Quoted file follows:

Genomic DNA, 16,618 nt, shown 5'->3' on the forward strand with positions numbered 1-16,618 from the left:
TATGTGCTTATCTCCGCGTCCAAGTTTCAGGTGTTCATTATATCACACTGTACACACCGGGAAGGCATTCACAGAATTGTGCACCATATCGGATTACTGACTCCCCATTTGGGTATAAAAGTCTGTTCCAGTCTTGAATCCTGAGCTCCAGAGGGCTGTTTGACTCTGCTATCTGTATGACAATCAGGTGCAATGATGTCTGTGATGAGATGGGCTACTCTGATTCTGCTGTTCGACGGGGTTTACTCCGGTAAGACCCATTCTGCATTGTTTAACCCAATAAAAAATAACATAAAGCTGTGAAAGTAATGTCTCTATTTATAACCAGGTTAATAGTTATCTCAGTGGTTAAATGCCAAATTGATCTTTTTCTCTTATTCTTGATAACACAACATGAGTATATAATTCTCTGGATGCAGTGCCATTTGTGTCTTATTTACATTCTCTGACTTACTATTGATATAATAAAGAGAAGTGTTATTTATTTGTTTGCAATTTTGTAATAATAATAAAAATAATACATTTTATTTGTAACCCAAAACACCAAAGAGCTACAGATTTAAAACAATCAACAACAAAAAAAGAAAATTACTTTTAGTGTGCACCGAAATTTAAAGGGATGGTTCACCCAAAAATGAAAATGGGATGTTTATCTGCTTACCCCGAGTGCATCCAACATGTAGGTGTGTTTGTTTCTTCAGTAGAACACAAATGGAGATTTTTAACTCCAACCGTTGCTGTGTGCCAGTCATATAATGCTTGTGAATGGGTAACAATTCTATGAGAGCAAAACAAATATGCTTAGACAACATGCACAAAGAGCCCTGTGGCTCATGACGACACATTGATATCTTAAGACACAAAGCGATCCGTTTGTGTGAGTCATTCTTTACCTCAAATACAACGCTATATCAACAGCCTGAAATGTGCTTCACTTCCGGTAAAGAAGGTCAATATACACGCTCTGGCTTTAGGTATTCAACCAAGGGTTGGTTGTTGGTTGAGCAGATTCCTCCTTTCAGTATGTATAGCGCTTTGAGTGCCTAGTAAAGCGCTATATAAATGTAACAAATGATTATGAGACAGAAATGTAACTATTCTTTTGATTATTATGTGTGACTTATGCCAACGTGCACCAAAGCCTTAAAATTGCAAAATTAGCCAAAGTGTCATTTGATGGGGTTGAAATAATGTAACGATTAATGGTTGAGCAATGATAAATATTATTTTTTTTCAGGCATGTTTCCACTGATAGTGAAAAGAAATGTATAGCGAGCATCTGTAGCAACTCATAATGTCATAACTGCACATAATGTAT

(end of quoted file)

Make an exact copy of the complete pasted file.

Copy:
Genomic DNA, 16,618 nt, shown 5'->3' on the forward strand with positions numbered 1-16,618 from the left:
TATGTGCTTATCTCCGCGTCCAAGTTTCAGGTGTTCATTATATCACACTGTACACACCGGGAAGGCATTCACAGAATTGTGCACCATATCGGATTACTGACTCCCCATTTGGGTATAAAAGTCTGTTCCAGTCTTGAATCCTGAGCTCCAGAGGGCTGTTTGACTCTGCTATCTGTATGACAATCAGGTGCAATGATGTCTGTGATGAGATGGGCTACTCTGATTCTGCTGTTCGACGGGGTTTACTCCGGTAAGACCCATTCTGCATTGTTTAACCCAATAAAAAATAACATAAAGCTGTGAAAGTAATGTCTCTATTTATAACCAGGTTAATAGTTATCTCAGTGGTTAAATGCCAAATTGATCTTTTTCTCTTATTCTTGATAACACAACATGAGTATATAATTCTCTGGATGCAGTGCCATTTGTGTCTTATTTACATTCTCTGACTTACTATTGATATAATAAAGAGAAGTGTTATTTATTTGTTTGCAATTTTGTAATAATAATAAAAATAATACATTTTATTTGTAACCCAAAACACCAAAGAGCTACAGATTTAAAACAATCAACAACAAAAAAAGAAAATTACTTTTAGTGTGCACCGAAATTTAAAGGGATGGTTCACCCAAAAATGAAAATGGGATGTTTATCTGCTTACCCCGAGTGCATCCAACATGTAGGTGTGTTTGTTTCTTCAGTAGAACACAAATGGAGATTTTTAACTCCAACCGTTGCTGTGTGCCAGTCATATAATGCTTGTGAATGGGTAACAATTCTATGAGAGCAAAACAAATATGCTTAGACAACATGCACAAAGAGCCCTGTGGCTCATGACGACACATTGATATCTTAAGACACAAAGCGATCCGTTTGTGTGAGTCATTCTTTACCTCAAATACAACGCTATATCAACAGCCTGAAATGTGCTTCACTTCCGGTAAAGAAGGTCAATATACACGCTCTGGCTTTAGGTATTCAACCAAGGGTTGGTTGTTGGTTGAGCAGATTCCTCCTTTCAGTATGTATAGCGCTTTGAGTGCCTAGTAAAGCGCTATATAAATGTAACAAATGATTATGAGACAGAAATGTAACTATTCTTTTGATTATTATGTGTGACTTATGCCAACGTGCACCAAAGCCTTAAAATTGCAAAATTAGCCAAAGTGTCATTTGATGGGGTTGAAATAATGTAACGATTAATGGTTGAGCAATGATAAATATTATTTTTTTTCAGGCATGTTTCCACTGATAGTGAAAAGAAATGTATAGCGAGCATCTGTAGCAACTCATAATGTCATAACTGCACATAATGTAT